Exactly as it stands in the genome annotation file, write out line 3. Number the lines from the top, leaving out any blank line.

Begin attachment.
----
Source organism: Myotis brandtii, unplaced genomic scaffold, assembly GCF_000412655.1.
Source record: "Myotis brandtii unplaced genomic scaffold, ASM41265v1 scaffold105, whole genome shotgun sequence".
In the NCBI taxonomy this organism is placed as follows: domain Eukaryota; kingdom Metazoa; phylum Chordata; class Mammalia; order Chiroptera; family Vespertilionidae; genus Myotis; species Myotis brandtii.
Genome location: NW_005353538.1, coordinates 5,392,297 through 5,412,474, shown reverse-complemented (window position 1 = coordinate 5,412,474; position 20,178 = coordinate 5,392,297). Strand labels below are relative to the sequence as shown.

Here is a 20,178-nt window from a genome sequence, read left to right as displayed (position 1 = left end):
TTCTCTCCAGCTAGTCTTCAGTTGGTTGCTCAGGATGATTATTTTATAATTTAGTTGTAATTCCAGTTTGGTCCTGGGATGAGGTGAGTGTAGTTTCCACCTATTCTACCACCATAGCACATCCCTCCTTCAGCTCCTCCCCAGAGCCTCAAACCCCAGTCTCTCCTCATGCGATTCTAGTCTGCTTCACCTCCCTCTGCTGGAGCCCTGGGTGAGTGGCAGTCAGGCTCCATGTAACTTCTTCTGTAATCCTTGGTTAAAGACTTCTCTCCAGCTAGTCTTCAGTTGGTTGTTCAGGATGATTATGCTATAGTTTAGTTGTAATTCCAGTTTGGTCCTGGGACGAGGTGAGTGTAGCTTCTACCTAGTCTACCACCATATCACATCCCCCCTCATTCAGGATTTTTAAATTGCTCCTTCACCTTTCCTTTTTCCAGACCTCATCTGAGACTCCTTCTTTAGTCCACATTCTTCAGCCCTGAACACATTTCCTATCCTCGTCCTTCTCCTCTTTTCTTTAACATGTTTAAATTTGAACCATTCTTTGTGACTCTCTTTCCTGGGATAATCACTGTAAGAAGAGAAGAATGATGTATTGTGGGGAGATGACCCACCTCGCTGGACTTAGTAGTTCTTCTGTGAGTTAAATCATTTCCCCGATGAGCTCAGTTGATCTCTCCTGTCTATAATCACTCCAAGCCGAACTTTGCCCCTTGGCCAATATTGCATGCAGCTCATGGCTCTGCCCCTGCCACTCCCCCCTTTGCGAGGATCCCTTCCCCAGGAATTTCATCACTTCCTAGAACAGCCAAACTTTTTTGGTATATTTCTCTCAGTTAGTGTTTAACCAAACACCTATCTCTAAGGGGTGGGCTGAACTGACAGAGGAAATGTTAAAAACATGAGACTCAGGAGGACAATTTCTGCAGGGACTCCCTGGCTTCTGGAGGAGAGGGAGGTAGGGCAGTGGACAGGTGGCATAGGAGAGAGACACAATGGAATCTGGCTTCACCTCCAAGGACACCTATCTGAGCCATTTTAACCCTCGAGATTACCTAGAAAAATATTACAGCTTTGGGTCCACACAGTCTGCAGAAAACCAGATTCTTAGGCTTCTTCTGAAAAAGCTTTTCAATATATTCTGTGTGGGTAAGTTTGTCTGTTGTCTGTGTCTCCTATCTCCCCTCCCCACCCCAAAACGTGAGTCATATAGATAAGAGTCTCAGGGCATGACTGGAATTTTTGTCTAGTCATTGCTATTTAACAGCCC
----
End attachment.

In the NCBI taxonomy this organism is placed as follows: domain Eukaryota; kingdom Metazoa; phylum Chordata; class Mammalia; order Chiroptera; family Vespertilionidae; genus Myotis; species Myotis brandtii.